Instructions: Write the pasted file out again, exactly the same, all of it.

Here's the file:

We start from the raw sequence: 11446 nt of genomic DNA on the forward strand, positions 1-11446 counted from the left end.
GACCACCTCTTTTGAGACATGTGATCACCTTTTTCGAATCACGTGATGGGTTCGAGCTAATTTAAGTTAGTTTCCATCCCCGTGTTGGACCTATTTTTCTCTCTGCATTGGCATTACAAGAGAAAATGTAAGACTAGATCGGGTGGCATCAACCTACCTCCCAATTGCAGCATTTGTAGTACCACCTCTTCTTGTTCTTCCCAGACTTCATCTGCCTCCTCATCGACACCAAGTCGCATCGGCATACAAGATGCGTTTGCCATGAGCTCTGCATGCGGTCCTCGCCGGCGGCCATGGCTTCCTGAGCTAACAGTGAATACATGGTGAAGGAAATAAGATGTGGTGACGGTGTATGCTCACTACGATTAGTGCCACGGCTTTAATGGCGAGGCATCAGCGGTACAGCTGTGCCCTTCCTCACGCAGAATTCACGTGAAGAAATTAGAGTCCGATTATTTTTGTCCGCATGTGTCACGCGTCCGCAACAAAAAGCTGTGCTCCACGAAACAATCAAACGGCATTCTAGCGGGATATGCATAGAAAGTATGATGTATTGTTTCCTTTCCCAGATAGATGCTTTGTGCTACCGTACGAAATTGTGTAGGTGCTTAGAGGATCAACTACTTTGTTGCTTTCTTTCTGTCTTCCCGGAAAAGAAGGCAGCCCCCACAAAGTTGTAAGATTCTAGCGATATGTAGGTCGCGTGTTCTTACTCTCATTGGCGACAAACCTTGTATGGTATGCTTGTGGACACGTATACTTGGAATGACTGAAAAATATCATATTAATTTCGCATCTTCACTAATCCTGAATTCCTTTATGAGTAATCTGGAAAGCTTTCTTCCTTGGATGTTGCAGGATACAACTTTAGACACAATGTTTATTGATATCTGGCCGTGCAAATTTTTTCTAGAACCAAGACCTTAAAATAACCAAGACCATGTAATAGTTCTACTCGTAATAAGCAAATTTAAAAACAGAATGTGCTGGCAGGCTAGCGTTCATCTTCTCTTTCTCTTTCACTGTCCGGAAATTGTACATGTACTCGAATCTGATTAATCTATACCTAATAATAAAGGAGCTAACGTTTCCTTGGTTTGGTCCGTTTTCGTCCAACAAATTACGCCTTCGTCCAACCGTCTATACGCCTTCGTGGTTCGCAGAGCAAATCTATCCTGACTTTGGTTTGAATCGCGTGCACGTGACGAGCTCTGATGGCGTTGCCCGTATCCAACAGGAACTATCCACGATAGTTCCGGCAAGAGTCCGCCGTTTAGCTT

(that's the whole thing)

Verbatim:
We start from the raw sequence: 11446 nt of genomic DNA on the forward strand, positions 1-11446 counted from the left end.
GACCACCTCTTTTGAGACATGTGATCACCTTTTTCGAATCACGTGATGGGTTCGAGCTAATTTAAGTTAGTTTCCATCCCCGTGTTGGACCTATTTTTCTCTCTGCATTGGCATTACAAGAGAAAATGTAAGACTAGATCGGGTGGCATCAACCTACCTCCCAATTGCAGCATTTGTAGTACCACCTCTTCTTGTTCTTCCCAGACTTCATCTGCCTCCTCATCGACACCAAGTCGCATCGGCATACAAGATGCGTTTGCCATGAGCTCTGCATGCGGTCCTCGCCGGCGGCCATGGCTTCCTGAGCTAACAGTGAATACATGGTGAAGGAAATAAGATGTGGTGACGGTGTATGCTCACTACGATTAGTGCCACGGCTTTAATGGCGAGGCATCAGCGGTACAGCTGTGCCCTTCCTCACGCAGAATTCACGTGAAGAAATTAGAGTCCGATTATTTTTGTCCGCATGTGTCACGCGTCCGCAACAAAAAGCTGTGCTCCACGAAACAATCAAACGGCATTCTAGCGGGATATGCATAGAAAGTATGATGTATTGTTTCCTTTCCCAGATAGATGCTTTGTGCTACCGTACGAAATTGTGTAGGTGCTTAGAGGATCAACTACTTTGTTGCTTTCTTTCTGTCTTCCCGGAAAAGAAGGCAGCCCCCACAAAGTTGTAAGATTCTAGCGATATGTAGGTCGCGTGTTCTTACTCTCATTGGCGACAAACCTTGTATGGTATGCTTGTGGACACGTATACTTGGAATGACTGAAAAATATCATATTAATTTCGCATCTTCACTAATCCTGAATTCCTTTATGAGTAATCTGGAAAGCTTTCTTCCTTGGATGTTGCAGGATACAACTTTAGACACAATGTTTATTGATATCTGGCCGTGCAAATTTTTTCTAGAACCAAGACCTTAAAATAACCAAGACCATGTAATAGTTCTACTCGTAATAAGCAAATTTAAAAACAGAATGTGCTGGCAGGCTAGCGTTCATCTTCTCTTTCTCTTTCACTGTCCGGAAATTGTACATGTACTCGAATCTGATTAATCTATACCTAATAATAAAGGAGCTAACGTTTCCTTGGTTTGGTCCGTTTTCGTCCAACAAATTACGCCTTCGTCCAACCGTCTATACGCCTTCGTGGTTCGCAGAGCAAATCTATCCTGACTTTGGTTTGAATCGCGTGCACGTGACGAGCTCTGATGGCGTTGCCCGTATCCAACAGGAACTATCCACGATAGTTCCGGCAAGAGTCCGCCGTTTAGCTT